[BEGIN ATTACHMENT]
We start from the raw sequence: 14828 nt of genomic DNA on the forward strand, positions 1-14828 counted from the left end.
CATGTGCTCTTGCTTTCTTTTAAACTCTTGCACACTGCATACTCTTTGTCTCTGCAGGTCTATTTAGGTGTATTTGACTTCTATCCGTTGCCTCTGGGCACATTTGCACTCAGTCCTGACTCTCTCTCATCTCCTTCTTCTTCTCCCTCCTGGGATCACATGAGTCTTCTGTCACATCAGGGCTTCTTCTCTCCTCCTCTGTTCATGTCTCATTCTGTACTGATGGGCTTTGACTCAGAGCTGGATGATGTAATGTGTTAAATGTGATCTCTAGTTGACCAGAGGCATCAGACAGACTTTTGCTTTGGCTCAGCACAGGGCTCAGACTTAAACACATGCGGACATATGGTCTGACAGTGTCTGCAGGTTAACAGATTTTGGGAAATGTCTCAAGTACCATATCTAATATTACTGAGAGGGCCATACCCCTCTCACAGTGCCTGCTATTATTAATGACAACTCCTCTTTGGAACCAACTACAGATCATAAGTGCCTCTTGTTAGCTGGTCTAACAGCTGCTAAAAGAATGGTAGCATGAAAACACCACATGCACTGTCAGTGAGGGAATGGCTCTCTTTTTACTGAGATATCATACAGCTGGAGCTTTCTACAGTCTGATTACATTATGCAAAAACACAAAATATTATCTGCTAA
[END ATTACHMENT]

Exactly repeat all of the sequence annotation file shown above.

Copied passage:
We start from the raw sequence: 14828 nt of genomic DNA on the forward strand, positions 1-14828 counted from the left end.
CATGTGCTCTTGCTTTCTTTTAAACTCTTGCACACTGCATACTCTTTGTCTCTGCAGGTCTATTTAGGTGTATTTGACTTCTATCCGTTGCCTCTGGGCACATTTGCACTCAGTCCTGACTCTCTCTCATCTCCTTCTTCTTCTCCCTCCTGGGATCACATGAGTCTTCTGTCACATCAGGGCTTCTTCTCTCCTCCTCTGTTCATGTCTCATTCTGTACTGATGGGCTTTGACTCAGAGCTGGATGATGTAATGTGTTAAATGTGATCTCTAGTTGACCAGAGGCATCAGACAGACTTTTGCTTTGGCTCAGCACAGGGCTCAGACTTAAACACATGCGGACATATGGTCTGACAGTGTCTGCAGGTTAACAGATTTTGGGAAATGTCTCAAGTACCATATCTAATATTACTGAGAGGGCCATACCCCTCTCACAGTGCCTGCTATTATTAATGACAACTCCTCTTTGGAACCAACTACAGATCATAAGTGCCTCTTGTTAGCTGGTCTAACAGCTGCTAAAAGAATGGTAGCATGAAAACACCACATGCACTGTCAGTGAGGGAATGGCTCTCTTTTTACTGAGATATCATACAGCTGGAGCTTTCTACAGTCTGATTACATTATGCAAAAACACAAAATATTATCTGCTAA